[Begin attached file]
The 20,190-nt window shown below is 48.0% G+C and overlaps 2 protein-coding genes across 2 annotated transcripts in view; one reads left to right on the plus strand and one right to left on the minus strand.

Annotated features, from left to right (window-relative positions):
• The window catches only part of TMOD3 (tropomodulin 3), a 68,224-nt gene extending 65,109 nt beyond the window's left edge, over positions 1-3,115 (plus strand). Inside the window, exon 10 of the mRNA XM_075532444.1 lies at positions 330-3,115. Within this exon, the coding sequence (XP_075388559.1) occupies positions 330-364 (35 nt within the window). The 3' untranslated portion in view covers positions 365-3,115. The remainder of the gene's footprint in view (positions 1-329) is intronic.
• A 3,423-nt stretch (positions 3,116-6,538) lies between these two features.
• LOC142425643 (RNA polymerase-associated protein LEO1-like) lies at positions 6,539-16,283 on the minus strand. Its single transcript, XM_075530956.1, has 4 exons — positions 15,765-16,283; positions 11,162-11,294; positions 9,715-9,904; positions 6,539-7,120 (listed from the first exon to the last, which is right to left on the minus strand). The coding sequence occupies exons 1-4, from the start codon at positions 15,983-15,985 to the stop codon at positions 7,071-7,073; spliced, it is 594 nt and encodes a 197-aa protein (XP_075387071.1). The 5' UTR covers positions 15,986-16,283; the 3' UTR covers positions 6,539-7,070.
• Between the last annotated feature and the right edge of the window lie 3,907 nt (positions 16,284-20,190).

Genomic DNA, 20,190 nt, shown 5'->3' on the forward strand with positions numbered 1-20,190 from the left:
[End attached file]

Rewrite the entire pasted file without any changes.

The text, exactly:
The 20,190-nt window shown below is 48.0% G+C and overlaps 2 protein-coding genes across 2 annotated transcripts in view; one reads left to right on the plus strand and one right to left on the minus strand.

Annotated features, from left to right (window-relative positions):
• The window catches only part of TMOD3 (tropomodulin 3), a 68,224-nt gene extending 65,109 nt beyond the window's left edge, over positions 1-3,115 (plus strand). Inside the window, exon 10 of the mRNA XM_075532444.1 lies at positions 330-3,115. Within this exon, the coding sequence (XP_075388559.1) occupies positions 330-364 (35 nt within the window). The 3' untranslated portion in view covers positions 365-3,115. The remainder of the gene's footprint in view (positions 1-329) is intronic.
• A 3,423-nt stretch (positions 3,116-6,538) lies between these two features.
• LOC142425643 (RNA polymerase-associated protein LEO1-like) lies at positions 6,539-16,283 on the minus strand. Its single transcript, XM_075530956.1, has 4 exons — positions 15,765-16,283; positions 11,162-11,294; positions 9,715-9,904; positions 6,539-7,120 (listed from the first exon to the last, which is right to left on the minus strand). The coding sequence occupies exons 1-4, from the start codon at positions 15,983-15,985 to the stop codon at positions 7,071-7,073; spliced, it is 594 nt and encodes a 197-aa protein (XP_075387071.1). The 5' UTR covers positions 15,986-16,283; the 3' UTR covers positions 6,539-7,070.
• Between the last annotated feature and the right edge of the window lie 3,907 nt (positions 16,284-20,190).

Genomic DNA, 20,190 nt, shown 5'->3' on the forward strand with positions numbered 1-20,190 from the left: